Don Toliver Hits the Gas on New Music

Only a month after the release of Life of a Don, Toliver tells V he’s already back in the studio doing what he does best.

When asked to describe his latest album in a couple of words, Don Toliver replied: “tasteful, powerful and exciting” – seemingly without any hesitation or afterthought. And after streaming it for a few weeks now, that it is. His latest release, Life of a DON documents Don’s trajectory as an artist and a person since he first signed onto the Cactus Jack label. “The installation is basically me as a person evolving into who I am today and everything that goes with Don Toliver,” the 27-year-old artist shares.

And while it’s no doubt been a whirlwind couple of months for the artist, bouncing between major cities for sold-out shows and riding the high of his album release, Toliver is excited and energized. “Now that people actually know what I’m capable of and what I can do,” he elaborates. “Now it’s time to really have fun with it and make this a real thing.” Adding he wants to lift spirits, reorient headspaces and push his listeners to achieve their goals. 

For those who don’t already know, Life of a DON is a follow-up to Don’s debut album, Heaven or Hell, which was released in March of last year. Since his feature on Scott’s song “Can’t Stay,” Toliver has created quite the buzz. Not only did the project debut at #7 on the Billboard Hot 200, but also earned 44,000 album-equivalent units, which is all the more impressive considering Toliver first began creating music at age 17 with no prior knowledge or guidance on what to do. In the intervening years, Toliver has proved he’s someone to know and someone everyone wants to work with (most recently, Rico Nasty, Gucci Mane, Big Sean).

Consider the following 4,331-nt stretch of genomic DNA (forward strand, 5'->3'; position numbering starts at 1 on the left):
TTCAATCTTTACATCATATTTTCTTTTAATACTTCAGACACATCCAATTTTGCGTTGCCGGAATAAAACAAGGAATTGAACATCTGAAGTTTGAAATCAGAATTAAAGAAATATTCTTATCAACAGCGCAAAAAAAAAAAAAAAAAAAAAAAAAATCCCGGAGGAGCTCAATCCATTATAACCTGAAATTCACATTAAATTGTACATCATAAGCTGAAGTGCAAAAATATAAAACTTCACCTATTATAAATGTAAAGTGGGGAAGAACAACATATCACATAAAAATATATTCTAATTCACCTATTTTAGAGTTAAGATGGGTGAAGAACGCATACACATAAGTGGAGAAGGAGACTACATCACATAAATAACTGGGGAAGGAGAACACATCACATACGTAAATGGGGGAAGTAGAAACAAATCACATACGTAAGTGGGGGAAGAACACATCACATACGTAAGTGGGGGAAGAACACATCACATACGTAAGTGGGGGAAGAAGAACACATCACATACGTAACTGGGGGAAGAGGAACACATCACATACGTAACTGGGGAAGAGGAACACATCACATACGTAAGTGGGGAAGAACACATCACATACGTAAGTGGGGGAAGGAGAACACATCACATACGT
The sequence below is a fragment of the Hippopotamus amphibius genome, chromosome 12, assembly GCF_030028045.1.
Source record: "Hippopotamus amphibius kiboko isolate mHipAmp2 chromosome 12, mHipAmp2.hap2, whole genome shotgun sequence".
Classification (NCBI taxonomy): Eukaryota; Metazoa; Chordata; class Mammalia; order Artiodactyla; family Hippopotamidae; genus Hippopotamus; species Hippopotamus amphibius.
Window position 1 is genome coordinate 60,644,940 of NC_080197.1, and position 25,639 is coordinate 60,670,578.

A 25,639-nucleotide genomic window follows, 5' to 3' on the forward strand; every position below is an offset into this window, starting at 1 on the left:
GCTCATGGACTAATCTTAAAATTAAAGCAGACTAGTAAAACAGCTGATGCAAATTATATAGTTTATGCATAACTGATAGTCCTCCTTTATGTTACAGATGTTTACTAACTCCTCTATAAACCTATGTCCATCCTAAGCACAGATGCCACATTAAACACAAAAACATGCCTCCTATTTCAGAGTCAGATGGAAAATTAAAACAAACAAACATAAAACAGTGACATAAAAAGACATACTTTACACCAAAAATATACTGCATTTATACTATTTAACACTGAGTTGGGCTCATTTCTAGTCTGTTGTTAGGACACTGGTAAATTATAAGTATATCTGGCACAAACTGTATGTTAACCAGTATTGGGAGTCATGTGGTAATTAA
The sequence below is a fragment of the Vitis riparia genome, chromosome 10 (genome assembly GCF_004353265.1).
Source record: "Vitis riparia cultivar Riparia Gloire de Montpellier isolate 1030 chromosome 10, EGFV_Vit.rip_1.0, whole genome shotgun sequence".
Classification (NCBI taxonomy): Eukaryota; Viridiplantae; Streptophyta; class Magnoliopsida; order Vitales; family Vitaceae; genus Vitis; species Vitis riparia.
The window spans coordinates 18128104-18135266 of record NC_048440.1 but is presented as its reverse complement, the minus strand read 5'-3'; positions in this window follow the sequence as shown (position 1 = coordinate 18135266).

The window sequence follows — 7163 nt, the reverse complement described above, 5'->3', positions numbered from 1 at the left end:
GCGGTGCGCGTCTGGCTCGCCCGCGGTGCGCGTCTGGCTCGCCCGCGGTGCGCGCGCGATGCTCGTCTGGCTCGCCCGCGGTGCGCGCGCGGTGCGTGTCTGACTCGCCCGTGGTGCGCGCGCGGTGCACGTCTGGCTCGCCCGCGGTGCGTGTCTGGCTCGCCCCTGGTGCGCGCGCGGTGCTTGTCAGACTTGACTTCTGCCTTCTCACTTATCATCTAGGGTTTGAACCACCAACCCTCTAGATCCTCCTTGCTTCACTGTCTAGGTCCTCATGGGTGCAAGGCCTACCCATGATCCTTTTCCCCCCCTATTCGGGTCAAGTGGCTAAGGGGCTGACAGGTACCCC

For this album, however, Toliver flew out to Miami, making his new album alongside some of his favorite producers and engineers (most famously: Mike Dean, Mustard, Cardo). And with each song they expertly craft, Don puts his journey on full display; one moment he’s showing bursts of loud, rambunctious energy and another he’s softly spinning his spellbinding sound. Over the phone, he shared that his songwriting process is unique, involving a simple beat and pure creativity. “Whatever rhythm that I catch is kind of the inspiration and I just feed off of that. I start getting in my own head and really start channeling energy into that microphone just whatever I got going on at the moment.”

Check out the rest of our interview with Don below and don’t forget to stream The Life of A Don (if you haven’t already). 

Photo by Cian Moore.

VMAN: First congrats on your new album The Life of Don. What were the main influences for this album, artist-wise and life event wise you were exploring with this project?

DON TOLIVER: Honestly, I just wanted to give people an updated version of Don right now. Basically trying to keep people up to date with the music because I make so much music. So the installation is basically me as a person evolving into who I am today and everything that goes with Don Toliver.

V: Did you want to talk about any specific life events with this project? 

DT: It’s not really specific life events, it’s just a basic song that I’ve written that captures certain moments. A moment of history and now, but more now than ever. So that’s basically the main gist of the topics and the things that I’m talking about. It’s a more current version of who I am as a person. 

V: It’s been a whirlwind couple of months for you with the album release and touring – what were some of the best moments after the album launched that you’ll think back at?